Let’s start by looking at how you want to organize it.  If your wardrobe is based on your love of color, is that how you’d like to organize it? All your ‘reds’ in one section, all your yellows in anther, etc.  Or maybe you wear many hats in your life that call for fairly different kinds of clothing, and it makes the most sense for you to organize according to that. Or maybe you wear pretty much the same, day in and day out, and the best plan for you is to organize by type of clothing- pants with pants, tops with tops, etc. There’s no end to how many ways you can organize your closet- it should be something that consistently works for you, when you need it too. 
How much influence does the structure of your closet need to have in this plan? If you have a weird closet you’re going to have to take that into consideration- or it may be that the weird design will pretty much dictate how you’ll organize things- you may not have much choice, in other words. If so, is there any way you can change the awkwardness? And is this going to be something you’ll have to create a budget for? 
Would you like to change your wardrobe as well as pare it down? Now’s the perfect time to plan that out. If so, what changes do you want to make? What do you see your new wardrobe as? What do you already have that might work in your new wardrobe? Does your ‘dream’ wardrobe seem hopelessly out of reach because it’s too expensive? Don’t throw out that dream - first look at eBay as well as thrift and consignment shops. You might be surprised to find you can either have or approximate your dream wardrobe. 
Last but not least, plan out a budget. If you just need get rid of old clothes and clean, congratulations- all you’ll need is trash bags, a vacuum and some spray cleaner. But if you want a more involved change you may need to budget for paint, closet fixtures, upgrades or accessories, and lastly maybe some new clothes. 

Look for my next blog- Join me as I take you through the process of getting in there and cleaning and re-organizing your closet.  Also look for more pictures on fantasy closets as well as more practical solutions for ‘the rest of us.’ :-) I’ll be posting that next blog in about a week- so get your plan done before then, and you’ll be ready to join in on National Clean Out Your Closet Week!

~Learn your color family and design line basics, and ways to explore developing your personal style, and you’ll have the tools to not only look your best each and every day, while also expressing your personal aesthetic. Knowing your colors and design lines also means shopping is vastly simplified, and makes it more likely that what you buy will work seamlessly in your wardrobe, as well as making it easy to streamline your wardrobe. Call today for an appointment!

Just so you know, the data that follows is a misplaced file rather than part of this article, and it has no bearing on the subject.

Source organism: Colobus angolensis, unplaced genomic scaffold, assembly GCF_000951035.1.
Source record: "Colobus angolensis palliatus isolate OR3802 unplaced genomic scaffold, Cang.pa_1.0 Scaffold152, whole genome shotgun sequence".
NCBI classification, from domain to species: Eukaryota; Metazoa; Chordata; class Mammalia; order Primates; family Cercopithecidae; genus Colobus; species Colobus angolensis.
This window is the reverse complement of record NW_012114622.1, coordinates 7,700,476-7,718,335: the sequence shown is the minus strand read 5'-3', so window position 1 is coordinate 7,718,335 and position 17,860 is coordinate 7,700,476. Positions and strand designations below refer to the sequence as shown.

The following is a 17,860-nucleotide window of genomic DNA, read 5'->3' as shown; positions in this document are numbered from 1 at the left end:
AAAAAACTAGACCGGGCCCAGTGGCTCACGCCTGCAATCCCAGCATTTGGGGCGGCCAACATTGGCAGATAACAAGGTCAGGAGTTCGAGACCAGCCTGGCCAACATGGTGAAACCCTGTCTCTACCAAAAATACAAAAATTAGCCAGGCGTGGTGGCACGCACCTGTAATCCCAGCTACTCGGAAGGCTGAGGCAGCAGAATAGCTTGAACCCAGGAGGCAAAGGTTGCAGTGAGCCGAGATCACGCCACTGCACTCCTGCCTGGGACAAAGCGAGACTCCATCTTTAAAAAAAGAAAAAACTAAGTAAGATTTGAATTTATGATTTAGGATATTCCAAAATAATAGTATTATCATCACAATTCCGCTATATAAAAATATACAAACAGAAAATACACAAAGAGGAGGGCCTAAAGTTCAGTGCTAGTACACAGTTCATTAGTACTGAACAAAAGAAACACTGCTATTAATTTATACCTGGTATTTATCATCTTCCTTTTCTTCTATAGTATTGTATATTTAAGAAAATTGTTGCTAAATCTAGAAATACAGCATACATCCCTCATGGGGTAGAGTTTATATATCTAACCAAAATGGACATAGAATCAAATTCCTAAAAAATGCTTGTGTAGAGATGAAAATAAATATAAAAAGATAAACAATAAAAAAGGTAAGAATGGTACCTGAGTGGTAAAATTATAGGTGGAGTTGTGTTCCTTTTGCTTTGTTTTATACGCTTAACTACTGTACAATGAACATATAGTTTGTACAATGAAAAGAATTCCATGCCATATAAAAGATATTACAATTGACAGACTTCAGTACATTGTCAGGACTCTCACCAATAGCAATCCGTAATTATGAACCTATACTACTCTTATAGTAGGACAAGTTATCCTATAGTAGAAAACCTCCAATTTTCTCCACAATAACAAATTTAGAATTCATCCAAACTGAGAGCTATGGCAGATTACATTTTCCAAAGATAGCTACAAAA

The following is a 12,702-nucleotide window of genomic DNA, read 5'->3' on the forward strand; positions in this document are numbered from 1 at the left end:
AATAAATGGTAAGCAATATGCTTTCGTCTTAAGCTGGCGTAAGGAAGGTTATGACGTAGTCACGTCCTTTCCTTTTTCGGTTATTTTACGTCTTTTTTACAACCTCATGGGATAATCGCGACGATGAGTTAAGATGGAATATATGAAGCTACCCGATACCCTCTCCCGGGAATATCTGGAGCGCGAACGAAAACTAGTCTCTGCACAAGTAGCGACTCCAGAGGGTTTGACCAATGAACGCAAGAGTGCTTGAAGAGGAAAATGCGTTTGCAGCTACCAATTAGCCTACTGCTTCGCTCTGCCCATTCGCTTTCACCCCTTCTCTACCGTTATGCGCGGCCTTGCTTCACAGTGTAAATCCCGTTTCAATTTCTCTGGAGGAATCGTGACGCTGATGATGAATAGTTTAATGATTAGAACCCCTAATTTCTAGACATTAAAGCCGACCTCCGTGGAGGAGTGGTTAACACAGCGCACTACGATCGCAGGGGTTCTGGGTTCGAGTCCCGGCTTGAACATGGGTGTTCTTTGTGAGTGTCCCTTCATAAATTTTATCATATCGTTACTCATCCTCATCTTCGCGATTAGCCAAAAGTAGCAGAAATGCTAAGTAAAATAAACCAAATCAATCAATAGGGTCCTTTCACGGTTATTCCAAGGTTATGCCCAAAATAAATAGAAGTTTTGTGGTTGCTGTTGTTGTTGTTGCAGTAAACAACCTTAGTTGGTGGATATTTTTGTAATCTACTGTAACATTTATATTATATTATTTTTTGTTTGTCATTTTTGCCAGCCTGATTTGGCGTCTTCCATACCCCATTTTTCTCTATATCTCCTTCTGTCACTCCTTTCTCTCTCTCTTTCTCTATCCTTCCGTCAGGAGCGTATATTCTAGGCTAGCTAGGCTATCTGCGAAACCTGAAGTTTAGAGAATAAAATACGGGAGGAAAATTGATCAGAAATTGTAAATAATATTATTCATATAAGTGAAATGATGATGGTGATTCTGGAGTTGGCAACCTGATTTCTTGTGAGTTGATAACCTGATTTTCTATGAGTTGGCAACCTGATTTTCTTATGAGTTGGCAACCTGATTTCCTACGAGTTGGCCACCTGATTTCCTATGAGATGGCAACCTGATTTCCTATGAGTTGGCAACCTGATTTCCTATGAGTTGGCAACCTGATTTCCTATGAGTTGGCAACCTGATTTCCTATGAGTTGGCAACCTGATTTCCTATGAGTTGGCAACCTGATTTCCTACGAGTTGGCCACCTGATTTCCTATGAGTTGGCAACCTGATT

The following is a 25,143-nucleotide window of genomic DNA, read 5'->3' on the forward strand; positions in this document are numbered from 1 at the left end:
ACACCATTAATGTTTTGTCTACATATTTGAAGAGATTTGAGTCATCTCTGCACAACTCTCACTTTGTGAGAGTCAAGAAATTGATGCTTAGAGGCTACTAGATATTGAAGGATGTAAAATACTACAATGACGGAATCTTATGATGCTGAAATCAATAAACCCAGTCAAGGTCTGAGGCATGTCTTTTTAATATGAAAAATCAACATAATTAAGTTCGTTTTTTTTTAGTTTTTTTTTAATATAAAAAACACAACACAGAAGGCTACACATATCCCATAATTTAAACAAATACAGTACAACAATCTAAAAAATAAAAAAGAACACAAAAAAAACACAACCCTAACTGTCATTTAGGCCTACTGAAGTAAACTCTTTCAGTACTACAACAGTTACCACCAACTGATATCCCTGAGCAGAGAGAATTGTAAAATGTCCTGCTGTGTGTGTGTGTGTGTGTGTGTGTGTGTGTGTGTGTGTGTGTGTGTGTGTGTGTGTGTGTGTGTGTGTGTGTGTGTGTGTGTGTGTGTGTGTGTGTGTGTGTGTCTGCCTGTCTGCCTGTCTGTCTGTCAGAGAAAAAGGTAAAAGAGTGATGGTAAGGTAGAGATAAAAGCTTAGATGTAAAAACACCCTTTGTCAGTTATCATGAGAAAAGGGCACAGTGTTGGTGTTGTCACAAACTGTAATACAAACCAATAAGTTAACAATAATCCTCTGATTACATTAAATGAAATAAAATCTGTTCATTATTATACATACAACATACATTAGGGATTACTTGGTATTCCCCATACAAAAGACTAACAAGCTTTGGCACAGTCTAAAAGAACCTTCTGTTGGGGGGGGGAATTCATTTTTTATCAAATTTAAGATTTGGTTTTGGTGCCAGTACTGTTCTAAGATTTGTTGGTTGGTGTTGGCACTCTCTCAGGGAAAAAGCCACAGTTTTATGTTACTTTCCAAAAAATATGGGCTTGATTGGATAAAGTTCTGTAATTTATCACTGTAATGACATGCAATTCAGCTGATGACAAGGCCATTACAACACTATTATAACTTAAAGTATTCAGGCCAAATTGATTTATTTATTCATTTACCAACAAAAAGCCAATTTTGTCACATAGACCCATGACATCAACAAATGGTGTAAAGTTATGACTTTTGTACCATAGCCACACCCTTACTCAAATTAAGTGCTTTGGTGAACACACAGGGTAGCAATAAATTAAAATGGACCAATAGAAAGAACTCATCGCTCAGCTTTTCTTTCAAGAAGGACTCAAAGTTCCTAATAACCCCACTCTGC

Friday, February 10, 2017

Flirting With the Truth

“A friend is someone who knows all about you and still loves you.”- Elbert Hubbard 

Valentines day is almost upon us, so I’d like to take the opportunity to mention a few  things about dating and image.

The first thing to remember is that within the first 7 seconds of meeting you for the first time we humans make a number of assumptions- completely subconsciously, by the way. We decide how smart, trustworthy, and well educated you are. We decide what sort of socio-economic background you have, what your sexual orientation is, and how much money you make. These are just a few of the presumptions we make. As I’m fond of pointing out, it may be the case that none of the assumptions based solely on your appearance, are true. 

This goes to show how important it is to pay attention to what your image says about you- obviously this is true for the dating scene as well. But I think the issue of authenticity might be even more important when it comes to dating. 

If you’re not rich yet dress as if you are, then you’re not being authentic. If your image is that of someone who’s a sensitive artist yet you never engage in any creative activity, then that’s misleading. If you present yourself as the stable, monogamous type but you date lots of people at once, that’s a lie. I’m not suggesting there’s anything wrong with being any of those things- rich or poor, creative or not, monogamous or promiscuous; the problem is when you present yourself as something that you’re not, especially when it comes to dating. When someone invests time and emotion in a person who turns out later to be other than what they originally presented themselves as, it can lead to some pretty bitter disappointment, disillusionment, even distrust or anger. When we let someone in emotionally it becomes more important to be able to trust what we think we’re investing that precious intimacy in.